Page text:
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irish studies students

Interdisciplinary Minor in Irish Studies

As well as fostering worthwhile student and community outcomes in Savannah, CIRT also maintains a full-service presence on GS’s original and largest campus, located in the town of Statesboro, Georgia, 50 miles (80.5 kilometers) inland from Savannah on the Interstate-16 corridor. Opened in 1906, that 920-acre (372-hectare) campus is deemed one of America’s most beautifully landscaped sites of higher learning. Signature buildings include the $33.6-million Interdisciplinary Academic Building (in which CIRT’s office suite is located) and the $54.8-million Center for Engineering and Research.

On both the Statesboro and Savannah campuses — and, since 2020, also on the university’s Wexford campus in southeast Ireland — CIRT facilitates Irish-focused courses across the disciplines: from international business to sustainability; from secondary education to healthcare administration; from theater to history; and much more. CIRT has gained distinction for incorporating experiential learning into its courses, many of which provide comparative study of Irish and US approaches to key challenges. While around 33 million Americans self-identify as Irish-American, students of all backgrounds find study of Ireland enriching and relevant.

As our society reassesses systemic racism, some students are surprised to learn that Daniel O’Connell, Ireland’s foremost nationalist politician of the first half of the nineteenth century, became one of earth’s highest profile anti-slavery advocates and, as such, a hero to Frederick Douglass, who delivered almost 50 speeches while living temporarily in Ireland. Upon his arrival in Ireland, Douglass wrote, “I am covered with the soft, grey fog of the Emerald Isle. I breathe, and — lo! — the chattel becomes a man.” O’Connell vociferously opposed gradualism as an approach to dismantling slavery; instead, he pushed for immediate and absolute emancipation, characterizing (in an 1843 speech) “the slavery of men of color in the United States of America” as “the most hideous crime that has ever stained humanity.”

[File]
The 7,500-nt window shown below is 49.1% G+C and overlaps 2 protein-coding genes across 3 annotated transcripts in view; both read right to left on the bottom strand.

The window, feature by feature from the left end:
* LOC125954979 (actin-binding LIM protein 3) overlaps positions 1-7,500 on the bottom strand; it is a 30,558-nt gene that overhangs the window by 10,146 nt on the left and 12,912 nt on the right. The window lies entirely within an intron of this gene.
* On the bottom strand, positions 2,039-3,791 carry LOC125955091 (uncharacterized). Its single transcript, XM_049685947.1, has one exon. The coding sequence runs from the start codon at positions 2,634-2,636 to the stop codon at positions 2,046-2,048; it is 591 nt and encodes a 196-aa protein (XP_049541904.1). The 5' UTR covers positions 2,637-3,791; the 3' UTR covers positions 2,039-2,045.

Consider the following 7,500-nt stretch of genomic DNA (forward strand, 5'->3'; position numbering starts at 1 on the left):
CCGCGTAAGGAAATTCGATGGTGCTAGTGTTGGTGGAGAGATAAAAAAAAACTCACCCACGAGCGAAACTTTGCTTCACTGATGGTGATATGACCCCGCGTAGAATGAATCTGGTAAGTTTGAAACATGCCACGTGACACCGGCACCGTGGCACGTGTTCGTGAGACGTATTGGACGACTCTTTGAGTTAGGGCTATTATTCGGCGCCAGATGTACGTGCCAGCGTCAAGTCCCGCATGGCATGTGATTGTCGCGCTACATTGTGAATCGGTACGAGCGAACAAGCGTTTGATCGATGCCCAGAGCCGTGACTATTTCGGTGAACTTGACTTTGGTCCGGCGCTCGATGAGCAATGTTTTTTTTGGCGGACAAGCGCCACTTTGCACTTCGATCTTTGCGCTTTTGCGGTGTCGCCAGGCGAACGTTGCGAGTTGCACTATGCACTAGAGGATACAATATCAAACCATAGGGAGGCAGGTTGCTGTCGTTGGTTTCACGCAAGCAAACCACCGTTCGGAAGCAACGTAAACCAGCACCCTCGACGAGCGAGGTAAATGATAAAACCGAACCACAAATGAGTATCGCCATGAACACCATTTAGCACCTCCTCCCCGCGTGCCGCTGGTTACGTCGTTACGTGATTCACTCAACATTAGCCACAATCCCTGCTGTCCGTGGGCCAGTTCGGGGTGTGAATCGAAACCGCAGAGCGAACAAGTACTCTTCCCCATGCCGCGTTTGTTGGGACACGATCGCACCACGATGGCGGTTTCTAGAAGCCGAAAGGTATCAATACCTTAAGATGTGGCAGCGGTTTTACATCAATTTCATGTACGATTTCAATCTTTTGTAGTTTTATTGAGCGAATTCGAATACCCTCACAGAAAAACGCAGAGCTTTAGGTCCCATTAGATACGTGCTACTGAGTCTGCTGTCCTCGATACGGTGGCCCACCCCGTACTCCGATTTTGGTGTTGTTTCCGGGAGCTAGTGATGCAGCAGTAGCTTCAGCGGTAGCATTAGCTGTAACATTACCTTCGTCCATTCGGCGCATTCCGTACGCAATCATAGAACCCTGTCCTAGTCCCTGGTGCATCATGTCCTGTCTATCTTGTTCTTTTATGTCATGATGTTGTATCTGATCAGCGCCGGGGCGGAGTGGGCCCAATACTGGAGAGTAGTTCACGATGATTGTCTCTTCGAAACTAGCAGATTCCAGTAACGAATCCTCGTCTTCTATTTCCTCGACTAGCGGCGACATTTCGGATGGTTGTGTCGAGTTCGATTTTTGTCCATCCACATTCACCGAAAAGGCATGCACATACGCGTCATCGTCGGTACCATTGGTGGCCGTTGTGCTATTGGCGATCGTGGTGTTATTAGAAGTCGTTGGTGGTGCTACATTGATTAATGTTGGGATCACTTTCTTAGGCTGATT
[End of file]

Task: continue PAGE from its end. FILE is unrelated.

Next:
Taken at the National Archives of Ireland in Dublin, this image captures Georgia Southern Irish Studies undergraduate student James Devlin examining archival material that pertains to the mid-nineteenth-century trade-and-emigration link between County Wexford, Ireland, and Savannah, Georgia. The documents had not been unbundled and scrutinized in over 100 years. Such exciting, groundbreaking work exemplifies CIRT’s commitment to providing students with superior educational experiences. Later, James and some fellow students delivered an illustrated presentation about their research in the Office of the Taoiseach (prime minister) of Ireland.

Many students add an international dimension to — and, thus, increase the value and impact of — their degrees by pursuing the five-course (15-credit-hour) Interdisciplinary Minor in Irish Studies. It can be acquired by means of courses offered Stateside and/or in Ireland, and some online courses are also available. Now more than ever, graduate and professional programs, as well as many employers, are seeking the global competencies that completion of the Minor demonstrates. As the only English-speaking and only common-law nation in the European Union, Ireland is the ideal bridge for Americans into that 446-million-person bloc. Boasting a highly productive, technologically advanced, and distinctly global economy, Ireland is first in the world for inward economic investment by quality and value, and it maintains one of earth’s most educated workforces. Notable strengths include biopharmaceuticals; information and communications technology; and financial technology and services. Ireland has been chosen as EMEA (Europe, Middle East, and Africa) headquarters by all of the top five software companies in existence; all of the top 10 pharma companies; 14 out 15 of the top medical device companies; and 18 out of 25 of the top financial services companies.

Last updated: 9/19/2023